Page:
References in periodicals archive ?
Blue Moon set a really fast pace in the early part of the National but was then severely hampered by the riderless horses, Carlos Tevez and Mario Balotelli.
Happily, Jackson had the last laugh as she displayed some skill to avoid riderless horses and gained a widemargin victory.
King was full of praise for the part the jockey played in the triumph, especially as the pair were harried by the riderless Armaturk for most of the race.
The gathered press corps at Willie Mullins' open day in Ireland this week had just watched 17 of the stable's budding superstars finish their morning work when a pair of riderless veterans took centre stage in an impromptu match.
A riderless horse joined the procession to symbolise a fallen leader and a pair of Mr Reagan's boots were turned backward in the stirrups to signify the loss of a rider.
A riderless horse, with a pair of Reagan's boots pointing west, hung from the saddle, symbolised the fallen president.
But the drama was not over as Florida Pearl's riderless rival picked himself up and drew alongside on the run to the final fence.
Bradley was unable to stay aboard his misbehaving mount and was left in the stalls by Tuscan Dream, who completed the course riderless.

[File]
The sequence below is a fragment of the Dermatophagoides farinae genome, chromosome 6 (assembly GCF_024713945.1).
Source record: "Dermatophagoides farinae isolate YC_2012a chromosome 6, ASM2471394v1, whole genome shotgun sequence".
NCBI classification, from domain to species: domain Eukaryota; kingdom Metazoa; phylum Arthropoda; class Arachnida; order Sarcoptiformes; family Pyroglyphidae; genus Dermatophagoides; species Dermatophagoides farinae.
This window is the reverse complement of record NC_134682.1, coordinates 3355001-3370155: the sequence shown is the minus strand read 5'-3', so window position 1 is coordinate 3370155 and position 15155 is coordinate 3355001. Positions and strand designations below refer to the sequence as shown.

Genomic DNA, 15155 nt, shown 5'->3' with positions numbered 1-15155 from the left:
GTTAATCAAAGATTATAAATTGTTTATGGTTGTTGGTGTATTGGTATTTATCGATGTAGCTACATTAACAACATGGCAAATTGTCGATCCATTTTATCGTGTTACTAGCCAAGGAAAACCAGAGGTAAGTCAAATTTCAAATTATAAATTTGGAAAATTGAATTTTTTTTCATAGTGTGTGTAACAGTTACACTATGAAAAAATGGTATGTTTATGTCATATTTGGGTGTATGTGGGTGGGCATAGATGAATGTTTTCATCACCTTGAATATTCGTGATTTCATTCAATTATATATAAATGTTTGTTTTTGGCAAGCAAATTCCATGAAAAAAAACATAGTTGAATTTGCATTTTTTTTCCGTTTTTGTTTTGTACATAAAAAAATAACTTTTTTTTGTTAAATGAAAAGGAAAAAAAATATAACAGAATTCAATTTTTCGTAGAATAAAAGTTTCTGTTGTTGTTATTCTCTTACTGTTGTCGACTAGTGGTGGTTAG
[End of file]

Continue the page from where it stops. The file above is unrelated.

Before the start second-favourite Quality Mark unseated Graham Lee and cantered riderless up the course, and Level Best unseated his rider on his way to post and gave Joe Fanning a nasty fall.
Graham Lee reported that his mount "had loved it" and the only worry was the presence of a riderless horse, but the seven-year-old took it all in his stride.
As he cut across from the far side of the course to the near rails he was followed by Take The Stand, who had continued riderless after coming a cropper at The Chair on the first circuit.
Eight of the 15 runners completed the course this time, though leading fancy Meadowbank fell at the second and Paddy's Return - who caused the chaos when galloping riderless in last season's National - unseated his rider at the Chair.